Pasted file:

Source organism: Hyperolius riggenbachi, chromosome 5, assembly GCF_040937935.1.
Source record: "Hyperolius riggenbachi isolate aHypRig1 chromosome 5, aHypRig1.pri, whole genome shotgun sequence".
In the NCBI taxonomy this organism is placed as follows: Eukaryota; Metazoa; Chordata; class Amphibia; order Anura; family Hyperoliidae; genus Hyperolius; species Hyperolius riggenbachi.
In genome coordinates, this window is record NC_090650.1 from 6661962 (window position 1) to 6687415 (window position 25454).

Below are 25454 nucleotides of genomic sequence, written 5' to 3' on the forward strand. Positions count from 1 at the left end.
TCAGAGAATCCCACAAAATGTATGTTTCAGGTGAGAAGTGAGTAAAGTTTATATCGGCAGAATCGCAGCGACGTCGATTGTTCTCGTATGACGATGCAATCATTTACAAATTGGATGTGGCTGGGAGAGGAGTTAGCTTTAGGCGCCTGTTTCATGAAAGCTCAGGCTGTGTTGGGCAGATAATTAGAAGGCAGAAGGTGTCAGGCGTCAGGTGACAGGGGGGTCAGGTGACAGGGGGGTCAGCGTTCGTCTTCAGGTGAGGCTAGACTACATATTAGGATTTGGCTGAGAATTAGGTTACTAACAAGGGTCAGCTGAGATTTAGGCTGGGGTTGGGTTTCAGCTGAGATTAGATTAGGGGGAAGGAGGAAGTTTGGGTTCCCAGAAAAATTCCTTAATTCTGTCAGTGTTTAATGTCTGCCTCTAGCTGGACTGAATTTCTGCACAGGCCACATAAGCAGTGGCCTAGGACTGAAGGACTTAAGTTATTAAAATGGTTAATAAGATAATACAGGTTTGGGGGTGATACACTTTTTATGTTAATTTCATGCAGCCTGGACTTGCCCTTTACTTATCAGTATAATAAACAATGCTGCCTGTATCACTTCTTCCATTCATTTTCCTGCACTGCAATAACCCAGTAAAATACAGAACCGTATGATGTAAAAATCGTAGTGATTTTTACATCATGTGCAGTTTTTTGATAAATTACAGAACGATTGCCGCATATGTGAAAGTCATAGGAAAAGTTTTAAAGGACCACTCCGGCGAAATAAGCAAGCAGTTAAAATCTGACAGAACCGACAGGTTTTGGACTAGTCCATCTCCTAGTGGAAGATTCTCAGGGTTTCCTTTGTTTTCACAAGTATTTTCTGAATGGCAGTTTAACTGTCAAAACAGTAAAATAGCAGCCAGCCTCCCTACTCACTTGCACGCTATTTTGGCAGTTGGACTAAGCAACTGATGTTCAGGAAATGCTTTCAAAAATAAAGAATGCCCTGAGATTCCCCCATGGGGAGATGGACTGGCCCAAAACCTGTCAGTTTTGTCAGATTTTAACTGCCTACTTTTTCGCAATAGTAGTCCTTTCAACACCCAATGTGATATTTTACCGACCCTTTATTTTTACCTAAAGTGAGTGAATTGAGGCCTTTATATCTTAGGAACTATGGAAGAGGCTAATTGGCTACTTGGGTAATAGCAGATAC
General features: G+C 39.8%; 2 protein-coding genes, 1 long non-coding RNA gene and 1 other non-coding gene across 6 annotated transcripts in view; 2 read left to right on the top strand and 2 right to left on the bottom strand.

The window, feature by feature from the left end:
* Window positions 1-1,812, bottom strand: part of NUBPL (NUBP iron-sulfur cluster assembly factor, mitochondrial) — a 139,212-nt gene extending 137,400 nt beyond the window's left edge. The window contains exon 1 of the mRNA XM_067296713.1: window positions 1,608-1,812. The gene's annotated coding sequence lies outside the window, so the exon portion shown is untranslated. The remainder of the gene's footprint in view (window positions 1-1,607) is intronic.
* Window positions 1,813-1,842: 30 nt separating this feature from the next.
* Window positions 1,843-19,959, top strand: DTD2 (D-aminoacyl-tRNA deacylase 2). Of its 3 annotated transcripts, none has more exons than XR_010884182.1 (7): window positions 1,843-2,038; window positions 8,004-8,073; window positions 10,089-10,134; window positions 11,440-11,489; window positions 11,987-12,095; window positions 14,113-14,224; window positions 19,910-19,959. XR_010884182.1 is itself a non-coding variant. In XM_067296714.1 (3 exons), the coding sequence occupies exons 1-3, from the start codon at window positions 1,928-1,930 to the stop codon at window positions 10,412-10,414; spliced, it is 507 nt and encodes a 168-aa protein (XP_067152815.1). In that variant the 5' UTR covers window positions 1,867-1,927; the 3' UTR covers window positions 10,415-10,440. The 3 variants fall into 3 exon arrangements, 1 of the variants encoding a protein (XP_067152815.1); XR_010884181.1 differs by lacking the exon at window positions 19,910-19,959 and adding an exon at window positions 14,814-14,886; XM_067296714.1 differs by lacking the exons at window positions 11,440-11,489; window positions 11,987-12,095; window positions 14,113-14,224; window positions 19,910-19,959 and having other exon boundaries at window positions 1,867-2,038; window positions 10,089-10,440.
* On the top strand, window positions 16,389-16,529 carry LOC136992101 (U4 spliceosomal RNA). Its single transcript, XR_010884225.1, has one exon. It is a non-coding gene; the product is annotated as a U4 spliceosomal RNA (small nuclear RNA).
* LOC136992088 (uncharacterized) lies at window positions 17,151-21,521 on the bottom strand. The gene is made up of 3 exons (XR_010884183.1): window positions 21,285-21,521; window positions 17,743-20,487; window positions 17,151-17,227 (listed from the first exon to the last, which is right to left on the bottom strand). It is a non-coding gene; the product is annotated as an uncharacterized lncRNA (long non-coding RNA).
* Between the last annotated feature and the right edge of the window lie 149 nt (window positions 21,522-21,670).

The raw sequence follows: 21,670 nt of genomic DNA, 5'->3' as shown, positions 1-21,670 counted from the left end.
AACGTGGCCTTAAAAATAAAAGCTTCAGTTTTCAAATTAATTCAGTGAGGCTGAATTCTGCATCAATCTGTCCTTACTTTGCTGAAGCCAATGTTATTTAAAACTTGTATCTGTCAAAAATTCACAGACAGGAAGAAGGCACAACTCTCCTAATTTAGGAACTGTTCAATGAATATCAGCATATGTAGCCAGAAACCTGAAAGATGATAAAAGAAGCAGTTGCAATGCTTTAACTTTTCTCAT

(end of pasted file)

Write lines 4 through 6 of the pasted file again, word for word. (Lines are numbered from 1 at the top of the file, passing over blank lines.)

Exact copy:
In genome coordinates, this window is record NC_090650.1 from 6661962 (window position 1) to 6687415 (window position 25454).

Below are 25454 nucleotides of genomic sequence, written 5' to 3' on the forward strand. Positions count from 1 at the left end.
TCAGAGAATCCCACAAAATGTATGTTTCAGGTGAGAAGTGAGTAAAGTTTATATCGGCAGAATCGCAGCGACGTCGATTGTTCTCGTATGACGATGCAATCATTTACAAATTGGATGTGGCTGGGAGAGGAGTTAGCTTTAGGCGCCTGTTTCATGAAAGCTCAGGCTGTGTTGGGCAGATAATTAGAAGGCAGAAGGTGTCAGGCGTCAGGTGACAGGGGGGTCAGGTGACAGGGGGGTCAGCGTTCGTCTTCAGGTGAGGCTAGACTACATATTAGGATTTGGCTGAGAATTAGGTTACTAACAAGGGTCAGCTGAGATTTAGGCTGGGGTTGGGTTTCAGCTGAGATTAGATTAGGGGGAAGGAGGAAGTTTGGGTTCCCAGAAAAATTCCTTAATTCTGTCAGTGTTTAATGTCTGCCTCTAGCTGGACTGAATTTCTGCACAGGCCACATAAGCAGTGGCCTAGGACTGAAGGACTTAAGTTATTAAAATGGTTAATAAGATAATACAGGTTTGGGGGTGATACACTTTTTATGTTAATTTCATGCAGCCTGGACTTGCCCTTTACTTATCAGTATAATAAACAATGCTGCCTGTATCACTTCTTCCATTCATTTTCCTGCACTGCAATAACCCAGTAAAATACAGAACCGTATGATGTAAAAATCGTAGTGATTTTTACATCATGTGCAGTTTTTTGATAAATTACAGAACGATTGCCGCATATGTGAAAGTCATAGGAAAAGTTTTAAAGGACCACTCCGGCGAAATAAGCAAGCAGTTAAAATCTGACAGAACCGACAGGTTTTGGACTAGTCCATCTCCTAGTGGAAGATTCTCAGGGTTTCCTTTGTTTTCACAAGTATTTTCTGAATGGCAGTTTAACTGTCAAAACAGTAAAATAGCAGCCAGCCTCCCTACTCACTTGCACGCTATTTTGGCAGTTGGACTAAGCAACTGATGTTCAGGAAATGCTTTCAAAAATAAAGAATGCCCTGAGATTCCCCCATGGGGAGATGGACTGGCCCAAAACCTGTCAGTTTTGTCAGATTTTAACTGCCTACTTTTTCGCAATAGTAGTCCTTTCAACACCCAATGTGATATTTTACCGACCCTTTATTTTTACCTAAAGTGAGTGAATTGAGGCCTTTATATCTTAGGAACTATGGAAGAGGCTAATTGGCTACTTGGGTAATAGCAGATAC